Background National Patients Safety Agency (NPSA) issued a statement in July 2010 highlighting the risks associated with the prescription of low molecular weight Heparins (LMWHs). Evidence of harm has been reported due to dosing errors caused by failure to weigh patients and calculate creatinine clearance.
Aim We hypothesised that harm associated with prescription of LMWHs is underreported on the national reporting and learning system (NRLS). We performed a retrospective study to evaluate the frequency of harm associated with LMWHs in patients admitted with a suspicion of pulmonary embolism (PE).
Results 70 patients investigated for suspected PE in an acute teaching hospital during September 2010 were reviewed. Mean age 58 years (median 61), 60% female. The majority of patients presented with breathlessness (64%) and pleuritic chest pain (54%). There was no documentation of clinical probability in 69% of notes, however 73% of imaging requests had clinical probability scores recorded. Eight patients (26%) did not have any risk factors for venous thrombo-embolism. Four patients had CT pulmonary angiogram following an inconclusive perfusion scan. The majority of the patients (70%) were weighed prior to prescribing LMWH. Five (7%) patients had their weight estimated and 14 (20%) had no documentation of weight. Creatinine clearance was <30 ml/min in three patients, one patient had their LMWH adjusted accordingly. More than half of patients (53%) received incorrect dose of LMWH. No LMWH related complication was recorded in any patient.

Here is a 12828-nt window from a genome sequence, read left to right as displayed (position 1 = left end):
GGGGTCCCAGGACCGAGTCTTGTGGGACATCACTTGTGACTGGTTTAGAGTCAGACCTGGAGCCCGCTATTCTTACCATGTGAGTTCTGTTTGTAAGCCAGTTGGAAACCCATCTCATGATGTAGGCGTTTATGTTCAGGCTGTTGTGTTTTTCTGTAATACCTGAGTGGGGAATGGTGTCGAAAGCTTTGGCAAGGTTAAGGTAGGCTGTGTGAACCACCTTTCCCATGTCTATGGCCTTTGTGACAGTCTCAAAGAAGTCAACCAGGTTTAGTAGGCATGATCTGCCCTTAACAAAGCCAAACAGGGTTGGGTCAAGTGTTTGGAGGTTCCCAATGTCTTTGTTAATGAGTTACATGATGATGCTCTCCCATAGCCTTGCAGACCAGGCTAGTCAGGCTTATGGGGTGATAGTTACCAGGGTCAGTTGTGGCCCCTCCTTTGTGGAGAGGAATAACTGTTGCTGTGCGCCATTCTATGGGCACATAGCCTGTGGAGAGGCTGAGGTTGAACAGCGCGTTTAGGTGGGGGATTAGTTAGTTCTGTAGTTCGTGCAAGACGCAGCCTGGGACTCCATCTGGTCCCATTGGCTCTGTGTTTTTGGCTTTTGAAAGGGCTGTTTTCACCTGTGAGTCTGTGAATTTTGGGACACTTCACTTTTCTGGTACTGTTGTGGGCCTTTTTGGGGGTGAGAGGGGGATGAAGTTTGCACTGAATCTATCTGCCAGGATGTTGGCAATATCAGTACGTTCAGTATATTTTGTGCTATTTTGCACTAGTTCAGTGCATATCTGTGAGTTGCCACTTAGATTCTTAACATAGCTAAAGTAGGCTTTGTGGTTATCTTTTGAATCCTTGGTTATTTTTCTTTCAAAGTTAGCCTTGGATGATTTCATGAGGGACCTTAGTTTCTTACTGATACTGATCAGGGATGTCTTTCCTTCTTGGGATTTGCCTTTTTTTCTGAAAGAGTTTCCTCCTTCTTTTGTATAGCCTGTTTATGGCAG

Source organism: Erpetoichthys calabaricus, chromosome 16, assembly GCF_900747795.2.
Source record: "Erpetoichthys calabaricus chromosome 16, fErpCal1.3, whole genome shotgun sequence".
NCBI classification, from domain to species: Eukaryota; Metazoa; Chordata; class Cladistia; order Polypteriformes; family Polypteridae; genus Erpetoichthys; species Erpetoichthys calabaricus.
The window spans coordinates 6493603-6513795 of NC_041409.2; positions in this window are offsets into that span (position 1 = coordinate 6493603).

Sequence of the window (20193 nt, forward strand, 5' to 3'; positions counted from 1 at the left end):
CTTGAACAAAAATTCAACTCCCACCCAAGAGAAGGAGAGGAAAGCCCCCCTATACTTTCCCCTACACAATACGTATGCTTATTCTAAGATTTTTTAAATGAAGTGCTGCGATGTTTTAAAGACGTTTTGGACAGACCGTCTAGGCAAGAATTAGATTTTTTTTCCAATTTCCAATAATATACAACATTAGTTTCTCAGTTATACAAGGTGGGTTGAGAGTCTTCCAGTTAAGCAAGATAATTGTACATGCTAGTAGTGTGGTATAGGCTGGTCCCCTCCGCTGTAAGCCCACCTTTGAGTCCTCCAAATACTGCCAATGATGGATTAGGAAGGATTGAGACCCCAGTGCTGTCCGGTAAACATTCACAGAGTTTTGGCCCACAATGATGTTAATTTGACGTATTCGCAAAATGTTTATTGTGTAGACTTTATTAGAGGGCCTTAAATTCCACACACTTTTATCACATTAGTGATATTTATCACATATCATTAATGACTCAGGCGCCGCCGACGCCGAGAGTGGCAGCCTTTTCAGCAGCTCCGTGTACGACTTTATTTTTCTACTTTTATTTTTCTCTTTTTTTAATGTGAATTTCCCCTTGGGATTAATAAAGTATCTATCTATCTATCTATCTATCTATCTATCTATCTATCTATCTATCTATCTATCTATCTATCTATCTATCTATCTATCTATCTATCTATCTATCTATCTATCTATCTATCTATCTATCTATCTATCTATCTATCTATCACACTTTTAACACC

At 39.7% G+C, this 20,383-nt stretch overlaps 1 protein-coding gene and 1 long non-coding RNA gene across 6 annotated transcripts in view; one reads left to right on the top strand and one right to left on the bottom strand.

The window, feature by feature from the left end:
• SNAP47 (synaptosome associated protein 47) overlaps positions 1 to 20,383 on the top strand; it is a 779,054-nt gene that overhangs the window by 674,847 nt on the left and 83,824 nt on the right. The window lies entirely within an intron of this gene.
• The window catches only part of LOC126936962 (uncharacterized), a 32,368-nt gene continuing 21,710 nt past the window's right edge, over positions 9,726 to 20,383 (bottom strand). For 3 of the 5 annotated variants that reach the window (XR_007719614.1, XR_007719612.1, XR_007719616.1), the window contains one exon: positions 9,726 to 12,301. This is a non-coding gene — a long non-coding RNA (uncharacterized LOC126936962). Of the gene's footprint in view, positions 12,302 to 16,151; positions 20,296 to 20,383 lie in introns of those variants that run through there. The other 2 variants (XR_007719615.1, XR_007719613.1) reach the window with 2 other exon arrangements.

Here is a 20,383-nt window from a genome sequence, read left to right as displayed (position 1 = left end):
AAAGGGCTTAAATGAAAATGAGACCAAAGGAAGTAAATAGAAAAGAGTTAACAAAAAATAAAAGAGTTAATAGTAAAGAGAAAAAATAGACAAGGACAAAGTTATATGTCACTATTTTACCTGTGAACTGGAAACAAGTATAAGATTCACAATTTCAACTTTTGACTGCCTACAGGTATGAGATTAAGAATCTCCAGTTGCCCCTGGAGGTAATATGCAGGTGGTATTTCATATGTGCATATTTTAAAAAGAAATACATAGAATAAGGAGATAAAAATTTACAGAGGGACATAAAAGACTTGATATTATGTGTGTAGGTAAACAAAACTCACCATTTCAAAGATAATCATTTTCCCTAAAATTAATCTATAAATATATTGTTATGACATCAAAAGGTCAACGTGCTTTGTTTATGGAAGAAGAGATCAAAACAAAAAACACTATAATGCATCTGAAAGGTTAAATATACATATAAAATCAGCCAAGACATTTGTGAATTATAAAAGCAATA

Conclusion This small cross sectional study has limitations. Larger studies are needed to evaluate the frequency of harm associated with incorrect prescription of LMWH.
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